Recently I worked on a woman who is a massage therapist who is having pretty severe carpal tunnel and also tendonitis. She has a been a massage therapist for 6 years. I asked her if she had ever done any ice baths also called ice dipping for her hands and arms. She said she had not.
I explained to her that I have been doing massage since 2001 and ice baths are one self care practice that have helped me avoid repetitive stress injuries like carpal tunnel and tendonitis.
Repetitive stress injuries are common in massage therapists and also in people who use the computer a high amount of time.
Repetitive stress injuries like carpal tunnel and tendonitis can also happen to anyone who uses their arms/hands a good amount of time and does not have self care practices like proper body ergonomics, stretching, ice baths, massage, nutritional support.
The muscles of someone who uses their arms/hands all the time can get tight and over contracted which leads to inflammation in the muscles as well as the tendons.
The massage school I attended over emphasized ice bath's for our hands to help us with avoiding carpal tunnel and tendonitis. I asked if her massage school taught that to her and she said no. I asked her promise to do some ice bath/ice dipping for the next few days until I massaged her again because it really does help in freeing up the muscles and tendons. Read how it does that below.
How Ice Dipping Works
What happens when you ice dip? When you dip your hands/arms into the ice cold water it causes your blood vessels to constrict called vasoconstriction. When you take your hand/arms out of the water it causes the blood vessels to dilate called vasodilation. This creates a sponging effect throughout the hands and arms. This helps decrease inflammation and helps the muscles tendons be more hydrated and relaxed.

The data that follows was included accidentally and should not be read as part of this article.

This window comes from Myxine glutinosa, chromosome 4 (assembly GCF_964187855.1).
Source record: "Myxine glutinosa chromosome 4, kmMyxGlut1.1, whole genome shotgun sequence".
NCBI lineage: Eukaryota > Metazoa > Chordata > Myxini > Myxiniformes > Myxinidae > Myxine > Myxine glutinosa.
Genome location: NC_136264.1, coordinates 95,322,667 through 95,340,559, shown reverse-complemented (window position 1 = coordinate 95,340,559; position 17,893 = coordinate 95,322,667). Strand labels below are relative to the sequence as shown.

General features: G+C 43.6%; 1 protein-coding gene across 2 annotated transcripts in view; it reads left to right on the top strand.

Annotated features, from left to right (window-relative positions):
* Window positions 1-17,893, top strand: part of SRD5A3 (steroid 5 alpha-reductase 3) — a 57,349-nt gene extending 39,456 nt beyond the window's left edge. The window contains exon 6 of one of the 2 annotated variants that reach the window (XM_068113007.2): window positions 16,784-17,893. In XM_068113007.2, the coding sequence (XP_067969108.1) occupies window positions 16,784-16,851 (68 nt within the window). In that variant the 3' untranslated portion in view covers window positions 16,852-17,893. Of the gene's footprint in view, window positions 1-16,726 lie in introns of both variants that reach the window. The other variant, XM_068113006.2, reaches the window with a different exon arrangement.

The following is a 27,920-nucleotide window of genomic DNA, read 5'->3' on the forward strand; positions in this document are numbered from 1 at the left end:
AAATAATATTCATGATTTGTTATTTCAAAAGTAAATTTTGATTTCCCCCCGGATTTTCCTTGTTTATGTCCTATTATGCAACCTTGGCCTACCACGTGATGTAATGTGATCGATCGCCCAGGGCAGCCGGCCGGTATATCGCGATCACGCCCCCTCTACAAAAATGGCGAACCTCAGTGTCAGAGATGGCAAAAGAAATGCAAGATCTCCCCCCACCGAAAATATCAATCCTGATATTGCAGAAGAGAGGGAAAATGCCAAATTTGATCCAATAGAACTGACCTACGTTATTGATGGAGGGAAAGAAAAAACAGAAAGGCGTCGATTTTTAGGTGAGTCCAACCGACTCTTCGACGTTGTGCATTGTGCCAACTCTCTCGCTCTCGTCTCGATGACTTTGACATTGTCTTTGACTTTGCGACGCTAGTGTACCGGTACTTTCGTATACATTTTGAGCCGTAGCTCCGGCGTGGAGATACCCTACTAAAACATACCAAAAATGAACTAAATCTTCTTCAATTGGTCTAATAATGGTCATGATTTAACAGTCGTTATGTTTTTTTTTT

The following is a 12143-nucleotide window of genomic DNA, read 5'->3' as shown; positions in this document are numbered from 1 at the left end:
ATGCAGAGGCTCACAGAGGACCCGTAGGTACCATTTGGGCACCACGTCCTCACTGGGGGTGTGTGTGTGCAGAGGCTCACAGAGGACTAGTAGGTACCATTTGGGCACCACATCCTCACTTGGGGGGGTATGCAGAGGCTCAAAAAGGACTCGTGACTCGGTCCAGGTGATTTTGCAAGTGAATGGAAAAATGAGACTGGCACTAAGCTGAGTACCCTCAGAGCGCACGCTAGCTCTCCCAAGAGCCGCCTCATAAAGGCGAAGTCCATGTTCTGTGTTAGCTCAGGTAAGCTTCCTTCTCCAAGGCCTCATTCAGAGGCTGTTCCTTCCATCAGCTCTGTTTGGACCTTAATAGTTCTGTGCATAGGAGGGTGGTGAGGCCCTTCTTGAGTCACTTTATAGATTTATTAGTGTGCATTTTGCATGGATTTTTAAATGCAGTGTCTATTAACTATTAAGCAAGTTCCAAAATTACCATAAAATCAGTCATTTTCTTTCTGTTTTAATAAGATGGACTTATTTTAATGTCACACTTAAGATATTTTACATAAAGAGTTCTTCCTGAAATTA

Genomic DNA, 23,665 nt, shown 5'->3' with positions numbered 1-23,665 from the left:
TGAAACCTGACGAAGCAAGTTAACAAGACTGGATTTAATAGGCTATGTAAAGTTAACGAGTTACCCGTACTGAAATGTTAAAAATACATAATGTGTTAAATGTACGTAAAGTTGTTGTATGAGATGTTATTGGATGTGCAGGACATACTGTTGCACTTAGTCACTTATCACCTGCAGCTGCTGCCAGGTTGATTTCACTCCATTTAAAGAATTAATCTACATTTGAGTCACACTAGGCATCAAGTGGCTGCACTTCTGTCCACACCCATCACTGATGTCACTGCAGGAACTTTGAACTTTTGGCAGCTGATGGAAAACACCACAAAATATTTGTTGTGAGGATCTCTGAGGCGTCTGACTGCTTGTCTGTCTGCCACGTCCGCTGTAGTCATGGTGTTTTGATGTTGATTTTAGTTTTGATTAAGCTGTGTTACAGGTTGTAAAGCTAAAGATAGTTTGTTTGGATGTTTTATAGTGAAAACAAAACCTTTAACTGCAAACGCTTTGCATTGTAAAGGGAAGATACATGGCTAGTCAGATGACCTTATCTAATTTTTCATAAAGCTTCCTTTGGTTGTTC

Does using ice packs do the same thing for carpal tunnel and tendonitis? Ice packs are a more specific form of hydrotherapy and can be beneficial for a specific area that may need some icing. Ice baths/ice dipping create an over all flushing effect and gets down to the small blood vessels through the whole arm and hand.
How To, How Long And How Often
To Ice Bath/Ice Dip Arms/Hands?
Buy 4-5 bigger water bottles like in the picture
Freeze the water bottles so they can be used over and over again.
Fill up sink about 3/4 full and put in frozen bottles
Make sure water is very cold as that creates more vasoconstriction
Dip arms all the into sink. Get up to the elbow.(Look at pic above)
Hold in the water 5-10 seconds
Take arms out and walk around for.
Do this 5-10 times
How often should you do the ice baths and ice dips? If you have chronic injury 5 times a week until symptoms go away. For maintenance of the hands arms I recommend 2-3 times a week. Your body will tell you when its time to do ice baths/ice dips.
Ice Bath/Ice Dipping Helps Anyone
Who Uses Their Arms/Hands Repetitively
Who besides massage therapists can benefit from ice baths/ice dipping?
- Office workers who use the computer for a high amount of time
- Physical therapists
- Hair stylists
- Knitters and/or chrocheters
- Tennis players
- Golf players
- Anyone really who has to use their arms/hands repetitively
There are other self care practices that help prevent repetitive stress injuries, massage is one of them, but also stretching, and proper magnesium and B-6 intake is important to decreasing inflammation as well.
If you or someone you know has repetitive stress injuries, carpal tunnel or tendonitis of the hands/arms please please please do the ice baths/ice dipping as they can help a great deal!